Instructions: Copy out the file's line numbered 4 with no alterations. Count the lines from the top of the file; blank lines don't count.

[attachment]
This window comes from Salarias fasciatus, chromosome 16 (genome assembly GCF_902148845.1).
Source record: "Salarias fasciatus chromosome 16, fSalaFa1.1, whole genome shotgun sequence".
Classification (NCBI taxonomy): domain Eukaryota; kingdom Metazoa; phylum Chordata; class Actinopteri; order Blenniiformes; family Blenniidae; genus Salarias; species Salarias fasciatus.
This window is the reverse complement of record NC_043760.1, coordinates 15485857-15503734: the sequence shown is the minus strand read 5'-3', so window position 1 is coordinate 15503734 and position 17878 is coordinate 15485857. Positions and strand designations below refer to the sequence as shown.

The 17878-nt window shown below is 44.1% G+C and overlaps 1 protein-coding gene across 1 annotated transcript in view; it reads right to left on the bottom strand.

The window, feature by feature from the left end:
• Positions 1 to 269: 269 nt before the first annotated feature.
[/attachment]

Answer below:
This window is the reverse complement of record NC_043760.1, coordinates 15485857-15503734: the sequence shown is the minus strand read 5'-3', so window position 1 is coordinate 15503734 and position 17878 is coordinate 15485857. Positions and strand designations below refer to the sequence as shown.